Metal Detecting Couple Find Huge Haul Worth Nearly £5 Million
A couple have hit the jackpot after uncovering a treasure believed to be worth up to £5,000,000 on a metal detecting trip.
Adam Staples and Lisa Grace discovered 2,517 silver coins, many of which are still in mint condition, valued at around £1,000 to £5,000 each.
The couple described the ‘absolutely mind-blowing’ stash, which is slightly smaller than the infamous 2009 Staffordshire haul, but thought to be worth around £1,000,000 more.
Adam and Lisa found the collection, which is made up of King Harold II pennies, England’s last Anglo-Saxon king, and William the Conqueror coins, from after the Norman invasion of 1066, in January.
The couple, from Derby, were enjoying a metal detecting session in a farmer’s field in north-east Somerset when they hit the jackpot.
They told the county’s local finds liaison officer, as required by law, and gave the coins to the British Museum to assess.
If the haul is declared as treasure, the museum must compensate the couple with the value of the discovery, while the landowner will also be entitled to 50 per cent of the cash.
As per the Mirror, Nigel Mills, a consultant for London auctioneers Dix Noonan Webb, said:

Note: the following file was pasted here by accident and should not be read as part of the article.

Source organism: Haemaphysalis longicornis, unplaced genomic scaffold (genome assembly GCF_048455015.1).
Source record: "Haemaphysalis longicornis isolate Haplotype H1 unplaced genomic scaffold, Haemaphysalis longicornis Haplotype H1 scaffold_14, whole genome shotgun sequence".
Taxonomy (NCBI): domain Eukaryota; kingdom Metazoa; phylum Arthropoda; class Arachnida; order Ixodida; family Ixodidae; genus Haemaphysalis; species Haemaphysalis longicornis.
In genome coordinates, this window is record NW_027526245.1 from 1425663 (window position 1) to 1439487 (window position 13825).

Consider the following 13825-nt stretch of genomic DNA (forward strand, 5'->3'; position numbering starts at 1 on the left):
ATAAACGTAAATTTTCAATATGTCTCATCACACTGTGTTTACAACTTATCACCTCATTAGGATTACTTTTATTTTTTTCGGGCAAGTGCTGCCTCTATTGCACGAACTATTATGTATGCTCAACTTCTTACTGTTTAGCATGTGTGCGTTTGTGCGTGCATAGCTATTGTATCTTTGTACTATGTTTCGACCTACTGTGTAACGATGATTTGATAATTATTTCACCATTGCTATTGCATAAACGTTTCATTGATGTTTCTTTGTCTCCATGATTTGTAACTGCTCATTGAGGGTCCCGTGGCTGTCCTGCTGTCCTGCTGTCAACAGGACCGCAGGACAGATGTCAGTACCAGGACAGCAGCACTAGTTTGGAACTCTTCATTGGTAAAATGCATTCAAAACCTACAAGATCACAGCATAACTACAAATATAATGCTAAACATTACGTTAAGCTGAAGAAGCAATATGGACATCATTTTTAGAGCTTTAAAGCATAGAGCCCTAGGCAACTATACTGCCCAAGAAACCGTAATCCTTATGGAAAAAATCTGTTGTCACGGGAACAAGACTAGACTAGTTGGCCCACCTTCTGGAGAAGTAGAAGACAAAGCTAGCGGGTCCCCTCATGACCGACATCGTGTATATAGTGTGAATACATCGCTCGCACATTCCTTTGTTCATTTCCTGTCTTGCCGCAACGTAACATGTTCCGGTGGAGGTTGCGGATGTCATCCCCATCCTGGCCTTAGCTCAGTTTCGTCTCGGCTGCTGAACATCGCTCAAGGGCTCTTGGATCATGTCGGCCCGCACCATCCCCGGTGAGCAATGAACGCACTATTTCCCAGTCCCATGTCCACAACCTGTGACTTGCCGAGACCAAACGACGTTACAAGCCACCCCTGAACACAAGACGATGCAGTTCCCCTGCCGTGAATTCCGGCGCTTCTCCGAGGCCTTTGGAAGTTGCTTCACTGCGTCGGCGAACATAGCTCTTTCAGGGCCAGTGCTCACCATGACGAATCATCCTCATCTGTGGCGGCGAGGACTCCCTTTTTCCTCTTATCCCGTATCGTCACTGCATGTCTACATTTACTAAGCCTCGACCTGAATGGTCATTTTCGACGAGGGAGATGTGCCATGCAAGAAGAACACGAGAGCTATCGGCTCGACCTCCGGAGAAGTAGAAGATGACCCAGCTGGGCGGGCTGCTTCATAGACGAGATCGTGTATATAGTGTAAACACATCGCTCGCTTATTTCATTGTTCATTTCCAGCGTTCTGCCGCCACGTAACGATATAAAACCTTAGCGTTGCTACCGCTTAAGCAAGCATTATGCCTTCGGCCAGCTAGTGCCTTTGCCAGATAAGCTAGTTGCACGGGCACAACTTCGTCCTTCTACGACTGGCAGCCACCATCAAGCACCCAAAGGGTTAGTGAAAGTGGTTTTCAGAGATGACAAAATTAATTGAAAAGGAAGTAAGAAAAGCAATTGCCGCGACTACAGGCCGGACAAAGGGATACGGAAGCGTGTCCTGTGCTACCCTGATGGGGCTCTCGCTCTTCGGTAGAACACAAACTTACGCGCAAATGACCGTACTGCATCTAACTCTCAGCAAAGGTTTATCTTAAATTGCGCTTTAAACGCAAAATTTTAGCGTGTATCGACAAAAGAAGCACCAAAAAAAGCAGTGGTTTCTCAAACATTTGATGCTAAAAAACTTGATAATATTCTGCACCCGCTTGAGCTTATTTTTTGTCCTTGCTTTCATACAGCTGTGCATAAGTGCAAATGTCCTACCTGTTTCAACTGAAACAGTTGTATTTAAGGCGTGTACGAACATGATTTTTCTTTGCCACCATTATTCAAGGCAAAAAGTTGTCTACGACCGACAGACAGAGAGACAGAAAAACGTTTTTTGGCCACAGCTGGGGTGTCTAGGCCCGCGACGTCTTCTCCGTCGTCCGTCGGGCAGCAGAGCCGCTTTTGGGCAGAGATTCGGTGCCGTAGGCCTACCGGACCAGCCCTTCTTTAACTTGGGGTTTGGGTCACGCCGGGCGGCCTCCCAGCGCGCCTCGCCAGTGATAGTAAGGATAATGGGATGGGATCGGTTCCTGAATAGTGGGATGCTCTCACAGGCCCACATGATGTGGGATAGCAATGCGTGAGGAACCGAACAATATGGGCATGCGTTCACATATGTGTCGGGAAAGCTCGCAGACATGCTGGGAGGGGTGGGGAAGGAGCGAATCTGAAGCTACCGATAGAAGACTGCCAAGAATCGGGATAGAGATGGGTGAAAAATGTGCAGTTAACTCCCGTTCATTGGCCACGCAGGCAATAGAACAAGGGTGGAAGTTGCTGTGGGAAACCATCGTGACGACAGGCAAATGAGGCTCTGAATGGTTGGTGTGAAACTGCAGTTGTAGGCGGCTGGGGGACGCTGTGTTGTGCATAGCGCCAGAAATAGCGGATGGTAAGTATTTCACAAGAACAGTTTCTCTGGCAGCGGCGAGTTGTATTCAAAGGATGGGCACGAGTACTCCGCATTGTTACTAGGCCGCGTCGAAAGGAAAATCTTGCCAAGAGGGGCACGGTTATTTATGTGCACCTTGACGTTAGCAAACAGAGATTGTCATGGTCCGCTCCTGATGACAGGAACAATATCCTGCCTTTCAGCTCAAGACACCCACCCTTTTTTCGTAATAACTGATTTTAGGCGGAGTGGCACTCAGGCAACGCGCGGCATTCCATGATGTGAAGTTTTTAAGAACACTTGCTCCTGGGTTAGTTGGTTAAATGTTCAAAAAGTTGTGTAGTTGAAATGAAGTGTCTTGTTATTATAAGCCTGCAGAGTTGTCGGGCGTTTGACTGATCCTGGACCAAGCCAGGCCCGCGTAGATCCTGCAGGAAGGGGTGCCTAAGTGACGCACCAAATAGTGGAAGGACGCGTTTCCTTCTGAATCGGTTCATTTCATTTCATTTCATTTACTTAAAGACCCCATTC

This hoard could be worth between £3,000,000 and £5,000,000.
The British Museum added:
We can confirm a large hoard of late Anglo-Saxon and Norman coins was handed in.
It seems like metal detecting might just be the right hobby to get into right now, after another fella discovered a $100,000 nugget of gold in Australia.
Matt Cook, the owner of metal detector shop in Kalgoorlie, Western Australia, told the BBC about the mystery man’s shock discovery earlier this year.
As per the BBC, Cook said:
He walked into my shop and showed me the nugget in his hand with a big smile on my face.
It just a bit bigger than a packet of smokes, and the density of it was incredible, so heavy.
Mr Cook added that the detectorist discovered the gold with a man finder on some saltbush flats, around 18 inches below the surface.
Impressive finds like this one crop up just a handful of times a year, but it’s extremely rare for them to be discovered by a hobbyist with a single metal detector.
It’s time to quit the day job, guys. Let’s go metal detecting.
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